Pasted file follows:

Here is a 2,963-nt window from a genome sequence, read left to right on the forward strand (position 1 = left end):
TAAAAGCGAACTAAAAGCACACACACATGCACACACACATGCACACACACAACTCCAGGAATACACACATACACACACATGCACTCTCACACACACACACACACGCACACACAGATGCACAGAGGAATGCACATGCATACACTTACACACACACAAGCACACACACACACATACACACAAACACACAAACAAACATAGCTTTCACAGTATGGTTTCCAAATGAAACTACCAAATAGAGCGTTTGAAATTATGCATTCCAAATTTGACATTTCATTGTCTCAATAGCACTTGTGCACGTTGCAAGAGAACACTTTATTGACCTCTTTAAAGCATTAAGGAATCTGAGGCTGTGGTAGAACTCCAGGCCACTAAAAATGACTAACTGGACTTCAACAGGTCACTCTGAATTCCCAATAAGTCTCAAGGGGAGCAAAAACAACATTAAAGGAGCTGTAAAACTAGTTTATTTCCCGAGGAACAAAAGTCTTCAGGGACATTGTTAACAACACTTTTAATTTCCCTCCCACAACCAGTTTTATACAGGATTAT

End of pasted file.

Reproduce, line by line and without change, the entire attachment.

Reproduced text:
Here is a 2,963-nt window from a genome sequence, read left to right on the forward strand (position 1 = left end):
TAAAAGCGAACTAAAAGCACACACACATGCACACACACATGCACACACACAACTCCAGGAATACACACATACACACACATGCACTCTCACACACACACACACACGCACACACAGATGCACAGAGGAATGCACATGCATACACTTACACACACACAAGCACACACACACACATACACACAAACACACAAACAAACATAGCTTTCACAGTATGGTTTCCAAATGAAACTACCAAATAGAGCGTTTGAAATTATGCATTCCAAATTTGACATTTCATTGTCTCAATAGCACTTGTGCACGTTGCAAGAGAACACTTTATTGACCTCTTTAAAGCATTAAGGAATCTGAGGCTGTGGTAGAACTCCAGGCCACTAAAAATGACTAACTGGACTTCAACAGGTCACTCTGAATTCCCAATAAGTCTCAAGGGGAGCAAAAACAACATTAAAGGAGCTGTAAAACTAGTTTATTTCCCGAGGAACAAAAGTCTTCAGGGACATTGTTAACAACACTTTTAATTTCCCTCCCACAACCAGTTTTATACAGGATTAT